As the end of the year draws nearer, reports of scams have increased with scammers using increasingly sophisticated methods to part the unaware from their money. Recent scam reports take advantage of seasonal trends, with an uptick in scams impersonating the ATO or appearing to be about a package delivery. Here’s all the dodgy emails and phone calls to look out for.
One of the scariest and most widespread scams currently making the rounds involves a robo-caller that leaves a pre-recorded message telling the recipient to call a certain number back as soon as possible, or else they will be arrested.
It’s an unpleasant call to receive even if you identify it as a scam, and the dire warnings are often enough to scare people into calling the number specified.
If you get this call you can safely ignore it, however. Don’t call the number back. If you do, they will pressure you for your personal details and for money.
These scams are often done by callers claiming to be from the ATO, and telling the recipient they have an unpaid tax bill and will be arrested if they don’t pay it soon. However this is not how the ATO will notify you if you do happen to owe money. If you’re unsure, call the ATO customer service number on 13 28 61.
In general, Australian agencies won’t call using a robotic voice, so if you hear one of these it’s best to hang up straight away.
Parcel Delivery Scam
This scam is more specific to the Christmas period, and tend to pop up every year as more and more people shop online and expect a larger number of parcels to be delivered.
These messages usually come by email, and spoof Australia Post or other parcel delivery services. The email will have you click a link to supposedly check or confirm a delivery, and the link will then download a virus onto your computer.
While it can be tempting to click on everything involving an impending delivery, it’s more important than ever to be careful any time a message involves a link or an attachment. Don’t open links unless it’s necessary, and if it is necessary, make sure you check out the sender’s address carefully or even better, go straight through the main website instead of the email link.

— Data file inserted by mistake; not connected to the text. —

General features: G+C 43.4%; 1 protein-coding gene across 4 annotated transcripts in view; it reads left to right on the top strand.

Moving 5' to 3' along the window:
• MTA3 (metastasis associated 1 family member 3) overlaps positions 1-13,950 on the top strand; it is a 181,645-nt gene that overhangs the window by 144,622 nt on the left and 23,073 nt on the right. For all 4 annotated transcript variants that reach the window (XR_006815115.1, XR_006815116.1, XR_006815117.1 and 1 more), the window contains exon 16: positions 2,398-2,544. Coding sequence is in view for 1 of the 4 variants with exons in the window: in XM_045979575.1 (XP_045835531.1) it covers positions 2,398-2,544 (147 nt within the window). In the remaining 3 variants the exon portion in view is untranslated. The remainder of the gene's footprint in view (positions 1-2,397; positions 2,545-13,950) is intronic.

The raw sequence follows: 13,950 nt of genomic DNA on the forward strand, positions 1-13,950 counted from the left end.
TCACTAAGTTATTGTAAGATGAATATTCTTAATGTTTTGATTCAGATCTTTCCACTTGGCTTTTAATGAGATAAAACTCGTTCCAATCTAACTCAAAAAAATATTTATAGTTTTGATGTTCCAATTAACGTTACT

Medicare Text Scam
As the title would suggest, this scam comes via SMS, and claims to be from Medicare.
The text message will say that the recipient has unclaimed Medicare benefits, and will instruct users to click on a link to access them. Unlike prior scams that work based on fear, this scam offers a reward, often with an exact dollar value to entice people to click.
The government has released a statement about the scam, saying government text messages don’t ever include links, and to avoid answering the text or clicking the link. If you’re unsure, log onto Medicare via MyGov, or call to make sure.
General Scam Advice
Aside from the above advice about being wary of links and attachments, there are a few things to do to keep yourself safe from scams.
Remember that government agencies and banks will never ask you to log in over email or text, and won’t as you to send sensitive information over these channels either.
If someone pretending to be a legitimate agency asks for payment in a strange manner, such as through iTunes gift cards or via a Bitcoin ATM, you should stop corresponding with whoever has asked you for payment and get in touch with the agency’s customer care.
Above all, it pays to be wary of anything claiming to be an immediate threat or a sudden windfall, or anything from a known agency that doesn’t quite look right.
As always it’s worth relaying this information to your less technologically literate friends and family, and make sure you stay safe online this holiday season.